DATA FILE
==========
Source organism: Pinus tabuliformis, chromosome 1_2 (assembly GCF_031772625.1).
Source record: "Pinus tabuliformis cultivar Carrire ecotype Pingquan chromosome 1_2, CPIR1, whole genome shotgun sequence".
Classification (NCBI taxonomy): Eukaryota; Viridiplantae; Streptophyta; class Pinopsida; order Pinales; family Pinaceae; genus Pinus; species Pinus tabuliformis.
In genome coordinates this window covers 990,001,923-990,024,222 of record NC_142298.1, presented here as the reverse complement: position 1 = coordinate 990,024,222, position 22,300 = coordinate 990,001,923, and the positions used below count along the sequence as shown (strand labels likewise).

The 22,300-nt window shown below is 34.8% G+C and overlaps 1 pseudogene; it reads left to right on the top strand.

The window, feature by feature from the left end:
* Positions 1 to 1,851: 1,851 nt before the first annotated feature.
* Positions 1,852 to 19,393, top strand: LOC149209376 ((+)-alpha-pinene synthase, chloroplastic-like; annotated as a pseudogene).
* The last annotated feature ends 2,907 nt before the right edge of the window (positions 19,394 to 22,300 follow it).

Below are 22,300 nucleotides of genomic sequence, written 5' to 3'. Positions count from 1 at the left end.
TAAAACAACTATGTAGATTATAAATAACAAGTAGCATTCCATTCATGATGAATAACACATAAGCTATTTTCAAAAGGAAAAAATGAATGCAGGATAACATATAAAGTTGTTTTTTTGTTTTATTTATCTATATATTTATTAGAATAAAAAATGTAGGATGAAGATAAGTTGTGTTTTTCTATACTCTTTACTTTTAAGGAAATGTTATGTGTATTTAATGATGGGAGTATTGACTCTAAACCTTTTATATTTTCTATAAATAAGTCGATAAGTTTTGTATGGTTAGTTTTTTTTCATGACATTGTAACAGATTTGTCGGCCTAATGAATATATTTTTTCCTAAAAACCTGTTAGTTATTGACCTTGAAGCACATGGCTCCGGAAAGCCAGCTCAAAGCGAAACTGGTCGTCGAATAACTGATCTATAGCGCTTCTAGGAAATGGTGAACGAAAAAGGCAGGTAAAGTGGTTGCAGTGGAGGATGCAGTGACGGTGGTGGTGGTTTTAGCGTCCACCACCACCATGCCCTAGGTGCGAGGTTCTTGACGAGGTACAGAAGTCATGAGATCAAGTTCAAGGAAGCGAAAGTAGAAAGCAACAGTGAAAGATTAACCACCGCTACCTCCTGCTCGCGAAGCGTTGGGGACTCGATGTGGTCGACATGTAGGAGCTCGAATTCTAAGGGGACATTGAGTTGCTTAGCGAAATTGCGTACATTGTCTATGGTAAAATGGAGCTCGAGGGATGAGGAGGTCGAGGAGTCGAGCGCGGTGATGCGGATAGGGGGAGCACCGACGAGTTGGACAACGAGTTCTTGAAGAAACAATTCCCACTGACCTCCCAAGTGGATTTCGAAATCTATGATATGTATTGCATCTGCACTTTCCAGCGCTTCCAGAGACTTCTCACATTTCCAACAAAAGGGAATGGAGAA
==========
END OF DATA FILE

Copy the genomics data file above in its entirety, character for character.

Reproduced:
Source organism: Pinus tabuliformis, chromosome 1_2 (assembly GCF_031772625.1).
Source record: "Pinus tabuliformis cultivar Carrire ecotype Pingquan chromosome 1_2, CPIR1, whole genome shotgun sequence".
Classification (NCBI taxonomy): Eukaryota; Viridiplantae; Streptophyta; class Pinopsida; order Pinales; family Pinaceae; genus Pinus; species Pinus tabuliformis.
In genome coordinates this window covers 990,001,923-990,024,222 of record NC_142298.1, presented here as the reverse complement: position 1 = coordinate 990,024,222, position 22,300 = coordinate 990,001,923, and the positions used below count along the sequence as shown (strand labels likewise).

The 22,300-nt window shown below is 34.8% G+C and overlaps 1 pseudogene; it reads left to right on the top strand.

The window, feature by feature from the left end:
* Positions 1 to 1,851: 1,851 nt before the first annotated feature.
* Positions 1,852 to 19,393, top strand: LOC149209376 ((+)-alpha-pinene synthase, chloroplastic-like; annotated as a pseudogene).
* The last annotated feature ends 2,907 nt before the right edge of the window (positions 19,394 to 22,300 follow it).

Below are 22,300 nucleotides of genomic sequence, written 5' to 3'. Positions count from 1 at the left end.
TAAAACAACTATGTAGATTATAAATAACAAGTAGCATTCCATTCATGATGAATAACACATAAGCTATTTTCAAAAGGAAAAAATGAATGCAGGATAACATATAAAGTTGTTTTTTTGTTTTATTTATCTATATATTTATTAGAATAAAAAATGTAGGATGAAGATAAGTTGTGTTTTTCTATACTCTTTACTTTTAAGGAAATGTTATGTGTATTTAATGATGGGAGTATTGACTCTAAACCTTTTATATTTTCTATAAATAAGTCGATAAGTTTTGTATGGTTAGTTTTTTTTCATGACATTGTAACAGATTTGTCGGCCTAATGAATATATTTTTTCCTAAAAACCTGTTAGTTATTGACCTTGAAGCACATGGCTCCGGAAAGCCAGCTCAAAGCGAAACTGGTCGTCGAATAACTGATCTATAGCGCTTCTAGGAAATGGTGAACGAAAAAGGCAGGTAAAGTGGTTGCAGTGGAGGATGCAGTGACGGTGGTGGTGGTTTTAGCGTCCACCACCACCATGCCCTAGGTGCGAGGTTCTTGACGAGGTACAGAAGTCATGAGATCAAGTTCAAGGAAGCGAAAGTAGAAAGCAACAGTGAAAGATTAACCACCGCTACCTCCTGCTCGCGAAGCGTTGGGGACTCGATGTGGTCGACATGTAGGAGCTCGAATTCTAAGGGGACATTGAGTTGCTTAGCGAAATTGCGTACATTGTCTATGGTAAAATGGAGCTCGAGGGATGAGGAGGTCGAGGAGTCGAGCGCGGTGATGCGGATAGGGGGAGCACCGACGAGTTGGACAACGAGTTCTTGAAGAAACAATTCCCACTGACCTCCCAAGTGGATTTCGAAATCTATGATATGTATTGCATCTGCACTTTCCAGCGCTTCCAGAGACTTCTCACATTTCCAACAAAAGGGAATGGAGAA